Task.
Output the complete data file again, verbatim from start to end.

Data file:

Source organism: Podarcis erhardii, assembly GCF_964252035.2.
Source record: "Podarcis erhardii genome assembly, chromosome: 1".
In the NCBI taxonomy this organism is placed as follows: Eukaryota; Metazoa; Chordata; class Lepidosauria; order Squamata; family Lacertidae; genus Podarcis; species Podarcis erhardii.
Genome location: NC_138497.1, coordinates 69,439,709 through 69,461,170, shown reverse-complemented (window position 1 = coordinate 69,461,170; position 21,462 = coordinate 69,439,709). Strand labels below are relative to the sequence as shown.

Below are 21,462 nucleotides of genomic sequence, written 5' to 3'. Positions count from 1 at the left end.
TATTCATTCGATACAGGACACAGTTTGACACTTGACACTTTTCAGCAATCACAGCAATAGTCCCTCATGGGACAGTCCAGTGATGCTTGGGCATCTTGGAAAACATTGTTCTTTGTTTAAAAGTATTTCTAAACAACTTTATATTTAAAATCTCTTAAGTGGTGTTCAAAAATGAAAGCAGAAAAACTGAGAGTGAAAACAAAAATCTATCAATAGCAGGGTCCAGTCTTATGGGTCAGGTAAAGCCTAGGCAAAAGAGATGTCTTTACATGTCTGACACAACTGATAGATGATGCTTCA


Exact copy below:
Source organism: Podarcis erhardii, assembly GCF_964252035.2.
Source record: "Podarcis erhardii genome assembly, chromosome: 1".
In the NCBI taxonomy this organism is placed as follows: Eukaryota; Metazoa; Chordata; class Lepidosauria; order Squamata; family Lacertidae; genus Podarcis; species Podarcis erhardii.
Genome location: NC_138497.1, coordinates 69,439,709 through 69,461,170, shown reverse-complemented (window position 1 = coordinate 69,461,170; position 21,462 = coordinate 69,439,709). Strand labels below are relative to the sequence as shown.

Below are 21,462 nucleotides of genomic sequence, written 5' to 3'. Positions count from 1 at the left end.
TATTCATTCGATACAGGACACAGTTTGACACTTGACACTTTTCAGCAATCACAGCAATAGTCCCTCATGGGACAGTCCAGTGATGCTTGGGCATCTTGGAAAACATTGTTCTTTGTTTAAAAGTATTTCTAAACAACTTTATATTTAAAATCTCTTAAGTGGTGTTCAAAAATGAAAGCAGAAAAACTGAGAGTGAAAACAAAAATCTATCAATAGCAGGGTCCAGTCTTATGGGTCAGGTAAAGCCTAGGCAAAAGAGATGTCTTTACATGTCTGACACAACTGATAGATGATGCTTCA